9. bell hooks
“One of the things that I’ve been critiqued a lot about is the level of confession in my work and my public ‘performances.’ If you read my early work, there’s very little attention to the details of my life, very little personal stuff. One of the things that I found, as I tried to cross boundaries, was that I had to give people something that allowed them to identify with what I was saying, and not just offer some abstract idea that might not have any relevance to their lives. That is all about the function of story. … Crossing borders means that at times I share things that I don’t want to share. But if you really see yourself as a worker for freedom, then the challenge is also on you to sacrifice whatever notions of privacy that many of us would want to hold onto, especially if we are clinging to bourgeois models of self and identity.” —BOMB magazine, 1994

10. Elizabeth Gilbert
“There’s no way to do it but be really honest. And that’s precisely where I was at that time. It just so happened that every single one of my questions and desires and fears intersected with like ten million other women who have all of those same questions and fears and desires. I, too, marvel at how suddenly I went from being the only girl in the room to everybody’s big sister, or whatever it is that I’m perceived as: soul sister to all these women. It’s a really peculiar honor.” —the Rumpus, October 2012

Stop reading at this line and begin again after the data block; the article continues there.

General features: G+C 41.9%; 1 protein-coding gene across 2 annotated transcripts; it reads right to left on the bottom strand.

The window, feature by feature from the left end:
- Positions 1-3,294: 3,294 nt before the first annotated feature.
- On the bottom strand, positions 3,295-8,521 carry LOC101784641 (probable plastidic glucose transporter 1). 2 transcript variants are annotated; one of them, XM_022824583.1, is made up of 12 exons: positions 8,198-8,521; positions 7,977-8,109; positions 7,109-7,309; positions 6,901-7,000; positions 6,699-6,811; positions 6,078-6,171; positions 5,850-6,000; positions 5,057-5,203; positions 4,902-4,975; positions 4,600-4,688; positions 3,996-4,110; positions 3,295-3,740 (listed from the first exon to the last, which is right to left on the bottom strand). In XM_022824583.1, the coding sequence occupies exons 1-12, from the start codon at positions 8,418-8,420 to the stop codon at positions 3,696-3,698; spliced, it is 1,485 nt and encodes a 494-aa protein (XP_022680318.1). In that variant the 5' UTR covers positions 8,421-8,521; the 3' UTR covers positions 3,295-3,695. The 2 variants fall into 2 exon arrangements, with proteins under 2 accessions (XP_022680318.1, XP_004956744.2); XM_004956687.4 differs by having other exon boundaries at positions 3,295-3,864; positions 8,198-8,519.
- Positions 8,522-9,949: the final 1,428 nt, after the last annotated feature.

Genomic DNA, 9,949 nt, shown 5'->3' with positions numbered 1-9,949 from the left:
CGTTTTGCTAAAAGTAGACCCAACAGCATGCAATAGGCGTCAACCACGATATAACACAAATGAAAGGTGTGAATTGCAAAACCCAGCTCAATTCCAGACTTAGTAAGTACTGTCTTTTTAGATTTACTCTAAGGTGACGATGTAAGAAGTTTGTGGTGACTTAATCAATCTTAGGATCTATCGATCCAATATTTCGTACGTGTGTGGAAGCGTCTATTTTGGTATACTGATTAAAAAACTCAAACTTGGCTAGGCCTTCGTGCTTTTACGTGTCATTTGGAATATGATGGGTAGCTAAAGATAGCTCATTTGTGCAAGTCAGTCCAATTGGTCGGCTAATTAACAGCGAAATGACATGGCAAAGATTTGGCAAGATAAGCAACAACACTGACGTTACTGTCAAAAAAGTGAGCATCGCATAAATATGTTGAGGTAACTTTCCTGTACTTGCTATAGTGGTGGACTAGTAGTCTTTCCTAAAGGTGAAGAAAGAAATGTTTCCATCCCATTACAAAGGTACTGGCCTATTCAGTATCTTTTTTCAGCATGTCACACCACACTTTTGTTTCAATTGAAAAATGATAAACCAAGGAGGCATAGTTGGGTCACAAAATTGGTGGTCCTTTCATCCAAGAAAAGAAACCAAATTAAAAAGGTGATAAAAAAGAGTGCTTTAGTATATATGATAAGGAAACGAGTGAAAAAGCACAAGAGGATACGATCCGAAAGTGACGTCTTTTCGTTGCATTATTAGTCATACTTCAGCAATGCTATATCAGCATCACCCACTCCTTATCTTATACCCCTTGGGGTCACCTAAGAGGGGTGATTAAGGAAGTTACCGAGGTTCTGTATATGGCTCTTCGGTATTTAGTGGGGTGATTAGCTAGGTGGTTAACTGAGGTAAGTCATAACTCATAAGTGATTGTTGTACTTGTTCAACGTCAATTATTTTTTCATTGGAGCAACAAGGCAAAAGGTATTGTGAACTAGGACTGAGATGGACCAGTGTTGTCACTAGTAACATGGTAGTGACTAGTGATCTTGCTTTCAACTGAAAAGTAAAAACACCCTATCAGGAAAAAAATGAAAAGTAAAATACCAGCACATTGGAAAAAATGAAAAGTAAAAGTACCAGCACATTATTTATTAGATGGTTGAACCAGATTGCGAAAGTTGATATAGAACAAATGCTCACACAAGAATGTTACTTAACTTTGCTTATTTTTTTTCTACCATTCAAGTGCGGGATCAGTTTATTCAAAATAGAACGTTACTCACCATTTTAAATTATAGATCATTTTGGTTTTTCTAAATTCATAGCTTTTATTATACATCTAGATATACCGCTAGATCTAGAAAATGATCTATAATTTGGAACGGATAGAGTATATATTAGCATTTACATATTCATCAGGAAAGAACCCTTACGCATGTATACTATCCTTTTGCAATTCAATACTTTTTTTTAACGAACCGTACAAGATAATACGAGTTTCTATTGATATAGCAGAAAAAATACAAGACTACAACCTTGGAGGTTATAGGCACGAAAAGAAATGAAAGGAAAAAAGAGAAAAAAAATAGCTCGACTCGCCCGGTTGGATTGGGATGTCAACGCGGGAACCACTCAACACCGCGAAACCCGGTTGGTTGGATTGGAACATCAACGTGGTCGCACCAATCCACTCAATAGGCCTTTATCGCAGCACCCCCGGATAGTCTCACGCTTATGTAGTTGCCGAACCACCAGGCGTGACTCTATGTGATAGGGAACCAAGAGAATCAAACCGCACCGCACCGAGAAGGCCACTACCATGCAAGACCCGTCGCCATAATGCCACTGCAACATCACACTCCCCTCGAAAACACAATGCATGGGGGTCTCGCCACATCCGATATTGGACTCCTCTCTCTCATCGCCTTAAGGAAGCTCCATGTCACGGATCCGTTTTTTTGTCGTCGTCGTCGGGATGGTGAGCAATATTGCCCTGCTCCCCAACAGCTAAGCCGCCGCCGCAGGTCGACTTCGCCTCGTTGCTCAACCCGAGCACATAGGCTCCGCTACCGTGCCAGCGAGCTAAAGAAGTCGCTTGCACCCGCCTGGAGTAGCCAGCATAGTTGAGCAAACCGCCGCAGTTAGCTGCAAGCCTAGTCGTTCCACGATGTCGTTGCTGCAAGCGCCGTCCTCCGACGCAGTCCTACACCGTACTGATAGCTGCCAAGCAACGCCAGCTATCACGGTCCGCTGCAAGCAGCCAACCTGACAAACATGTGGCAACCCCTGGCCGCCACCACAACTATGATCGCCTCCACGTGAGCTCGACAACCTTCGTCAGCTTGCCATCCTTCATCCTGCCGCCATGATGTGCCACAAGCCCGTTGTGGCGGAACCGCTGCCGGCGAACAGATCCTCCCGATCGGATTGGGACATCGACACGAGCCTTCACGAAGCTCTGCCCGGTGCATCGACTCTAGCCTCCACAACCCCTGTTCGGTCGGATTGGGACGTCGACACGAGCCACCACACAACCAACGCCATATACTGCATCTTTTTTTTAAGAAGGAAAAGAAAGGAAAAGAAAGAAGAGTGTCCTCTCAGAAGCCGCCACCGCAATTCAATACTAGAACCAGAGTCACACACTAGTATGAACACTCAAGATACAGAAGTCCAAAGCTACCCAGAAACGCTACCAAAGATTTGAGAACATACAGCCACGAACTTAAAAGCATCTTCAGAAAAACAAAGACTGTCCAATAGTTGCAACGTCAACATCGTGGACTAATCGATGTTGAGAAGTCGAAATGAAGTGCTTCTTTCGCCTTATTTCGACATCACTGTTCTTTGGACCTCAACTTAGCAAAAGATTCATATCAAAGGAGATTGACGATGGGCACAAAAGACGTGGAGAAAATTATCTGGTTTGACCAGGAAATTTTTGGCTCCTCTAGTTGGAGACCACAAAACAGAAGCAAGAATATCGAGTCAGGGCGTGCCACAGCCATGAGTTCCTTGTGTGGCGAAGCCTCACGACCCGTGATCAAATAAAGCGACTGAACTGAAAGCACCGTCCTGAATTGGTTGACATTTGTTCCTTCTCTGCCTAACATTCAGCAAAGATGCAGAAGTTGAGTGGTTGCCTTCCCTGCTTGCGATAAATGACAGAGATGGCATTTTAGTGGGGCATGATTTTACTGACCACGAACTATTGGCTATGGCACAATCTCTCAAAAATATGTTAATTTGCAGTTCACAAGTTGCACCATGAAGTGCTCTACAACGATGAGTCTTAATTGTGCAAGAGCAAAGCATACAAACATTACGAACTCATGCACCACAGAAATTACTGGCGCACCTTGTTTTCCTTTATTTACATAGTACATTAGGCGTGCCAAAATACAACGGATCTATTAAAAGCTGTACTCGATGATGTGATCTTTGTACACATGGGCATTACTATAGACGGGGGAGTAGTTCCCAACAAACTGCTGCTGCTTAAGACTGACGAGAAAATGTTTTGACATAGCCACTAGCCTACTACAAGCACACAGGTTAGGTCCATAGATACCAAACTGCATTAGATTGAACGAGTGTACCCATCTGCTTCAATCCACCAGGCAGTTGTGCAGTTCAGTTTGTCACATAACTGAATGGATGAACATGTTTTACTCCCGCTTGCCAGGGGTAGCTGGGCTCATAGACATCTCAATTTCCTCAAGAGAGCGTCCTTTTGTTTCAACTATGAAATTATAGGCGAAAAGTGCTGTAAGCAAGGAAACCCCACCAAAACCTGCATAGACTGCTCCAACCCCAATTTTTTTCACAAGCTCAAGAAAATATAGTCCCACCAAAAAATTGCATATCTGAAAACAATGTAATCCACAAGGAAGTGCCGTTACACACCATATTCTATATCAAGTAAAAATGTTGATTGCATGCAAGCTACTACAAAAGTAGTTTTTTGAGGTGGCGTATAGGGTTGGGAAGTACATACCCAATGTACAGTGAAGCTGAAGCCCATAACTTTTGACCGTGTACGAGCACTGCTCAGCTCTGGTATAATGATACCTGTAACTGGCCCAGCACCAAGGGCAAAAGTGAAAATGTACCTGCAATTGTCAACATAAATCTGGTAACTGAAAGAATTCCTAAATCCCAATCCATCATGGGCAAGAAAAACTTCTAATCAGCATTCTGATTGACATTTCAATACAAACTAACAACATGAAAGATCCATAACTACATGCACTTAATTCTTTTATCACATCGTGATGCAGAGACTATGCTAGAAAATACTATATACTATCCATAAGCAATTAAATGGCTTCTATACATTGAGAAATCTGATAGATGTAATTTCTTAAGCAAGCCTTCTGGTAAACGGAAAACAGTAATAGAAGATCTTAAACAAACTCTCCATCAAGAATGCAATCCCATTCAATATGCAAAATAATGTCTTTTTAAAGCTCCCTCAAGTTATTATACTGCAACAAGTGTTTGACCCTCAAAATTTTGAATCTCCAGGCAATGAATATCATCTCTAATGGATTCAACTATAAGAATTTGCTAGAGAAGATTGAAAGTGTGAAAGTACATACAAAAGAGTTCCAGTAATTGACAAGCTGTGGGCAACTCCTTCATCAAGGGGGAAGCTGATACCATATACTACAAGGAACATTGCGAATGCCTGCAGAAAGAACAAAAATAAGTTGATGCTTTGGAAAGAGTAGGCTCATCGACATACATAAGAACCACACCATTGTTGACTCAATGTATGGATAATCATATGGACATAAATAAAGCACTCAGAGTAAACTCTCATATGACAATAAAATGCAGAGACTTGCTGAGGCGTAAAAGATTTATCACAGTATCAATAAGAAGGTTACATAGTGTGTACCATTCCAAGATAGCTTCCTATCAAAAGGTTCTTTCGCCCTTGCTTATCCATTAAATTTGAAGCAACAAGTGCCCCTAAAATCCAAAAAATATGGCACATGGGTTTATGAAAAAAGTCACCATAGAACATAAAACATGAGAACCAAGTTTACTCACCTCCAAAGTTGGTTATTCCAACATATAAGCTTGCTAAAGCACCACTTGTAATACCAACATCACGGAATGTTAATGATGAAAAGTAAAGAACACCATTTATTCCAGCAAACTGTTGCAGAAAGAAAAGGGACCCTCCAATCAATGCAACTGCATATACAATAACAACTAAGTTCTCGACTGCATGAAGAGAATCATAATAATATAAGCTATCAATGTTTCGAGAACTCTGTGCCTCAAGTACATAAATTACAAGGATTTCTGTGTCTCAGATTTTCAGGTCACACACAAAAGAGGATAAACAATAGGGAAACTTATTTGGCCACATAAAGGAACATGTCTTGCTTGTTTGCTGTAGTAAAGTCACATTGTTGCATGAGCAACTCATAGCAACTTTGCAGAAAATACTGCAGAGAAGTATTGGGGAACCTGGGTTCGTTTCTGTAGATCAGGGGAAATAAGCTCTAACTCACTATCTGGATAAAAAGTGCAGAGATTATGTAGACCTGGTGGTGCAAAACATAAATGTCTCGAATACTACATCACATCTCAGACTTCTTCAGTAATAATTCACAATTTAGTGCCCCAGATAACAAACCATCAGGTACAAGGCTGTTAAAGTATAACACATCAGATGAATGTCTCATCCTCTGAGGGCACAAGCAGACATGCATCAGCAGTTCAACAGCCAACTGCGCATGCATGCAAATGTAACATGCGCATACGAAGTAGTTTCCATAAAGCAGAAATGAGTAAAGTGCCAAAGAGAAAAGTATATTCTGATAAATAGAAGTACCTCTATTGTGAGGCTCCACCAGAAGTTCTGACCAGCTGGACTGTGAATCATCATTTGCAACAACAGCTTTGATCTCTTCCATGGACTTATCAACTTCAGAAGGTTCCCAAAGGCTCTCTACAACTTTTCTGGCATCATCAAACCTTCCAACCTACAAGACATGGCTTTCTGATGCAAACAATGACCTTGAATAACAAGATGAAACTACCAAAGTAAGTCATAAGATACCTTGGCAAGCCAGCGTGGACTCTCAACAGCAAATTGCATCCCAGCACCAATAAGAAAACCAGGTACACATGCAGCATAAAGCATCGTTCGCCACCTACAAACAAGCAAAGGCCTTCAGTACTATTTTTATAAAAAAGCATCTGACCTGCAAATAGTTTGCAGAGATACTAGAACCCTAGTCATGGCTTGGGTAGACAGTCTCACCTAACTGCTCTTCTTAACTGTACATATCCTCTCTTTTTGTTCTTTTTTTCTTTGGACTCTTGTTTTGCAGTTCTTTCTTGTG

11. Maxine Hong Kingston
What is universal? There could be some peculiarity that you have in your self, but if you can make it an art, make it part of a story, then when another person reads it, it becomes part of his or her life. And so one's odd self and ideas become part of the human universal story. I turn my peculiarity and a craziness into something beautiful that we can all participate in. I put my imagining into the center of attention and it becomes everyone's ‘large’ life.” -—“Interview with Maxine Hong Kingston,” July 1996